Outbreaks of staphylococcal food poisoning (SFP) causing serious human diseases and economic losses have been reported globally. Furthermore, the spread of Staphylococcus aureus with increased resistance to multiple antimicrobial agents has become a major concern in the food industries and medicine. Here, we isolated an endolysin LysSAP8, as one of the peptidoglycan hydrolases, derived from the bacteriophage SAP8 infecting S. aureus. This endolysin was tagged with a 6×His at the C-terminal of the target protein and purified using affinity chromatography. LysSAP8 demonstrated lytic activity against a broad spectrum of bacteria, which included a majority of the staphylococcal strains tested in this study as well as the methicillin-resistant S. aureus (MRSA); however, no such activity was observed against other gram-positive or gram-negative bacteria. Additionally, LysSAP8 could maintain bactericidal activity until 0.1 nM working concentration and after heat treatment at 37°C for 30 min. The ability of LysSAP8 to lyse cells under varying conditions of temperature (4–43°C), pH (3–9), and NaCl concentrations (0–1,000 mM), and divalent metal ions (Ca2+, Co2+, Cu2+, Mg2+, Mn2+, Hg2+, and Zn2+) was examined. At the optimized condition, LysSAP8 could disrupt approximately 3.46 log CFU/ml of the planktonic cells in their exponential phase of growth within 30 min. In this study, we have suggested that LysSAP8 could be a potent alternative as a biocontrol agent that can be used to combat MRSA.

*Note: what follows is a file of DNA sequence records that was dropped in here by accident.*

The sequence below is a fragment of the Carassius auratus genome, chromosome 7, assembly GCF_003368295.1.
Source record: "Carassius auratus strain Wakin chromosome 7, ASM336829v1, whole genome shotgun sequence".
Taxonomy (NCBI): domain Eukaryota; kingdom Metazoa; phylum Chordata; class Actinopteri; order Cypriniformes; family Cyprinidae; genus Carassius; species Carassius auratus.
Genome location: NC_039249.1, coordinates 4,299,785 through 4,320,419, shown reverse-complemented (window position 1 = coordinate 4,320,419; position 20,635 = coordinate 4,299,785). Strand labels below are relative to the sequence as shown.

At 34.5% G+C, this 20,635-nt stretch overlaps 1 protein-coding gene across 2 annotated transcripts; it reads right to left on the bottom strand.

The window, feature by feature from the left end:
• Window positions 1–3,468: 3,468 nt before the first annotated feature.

Staphylococcus aureus, bacteriophage, endolysin, MRSA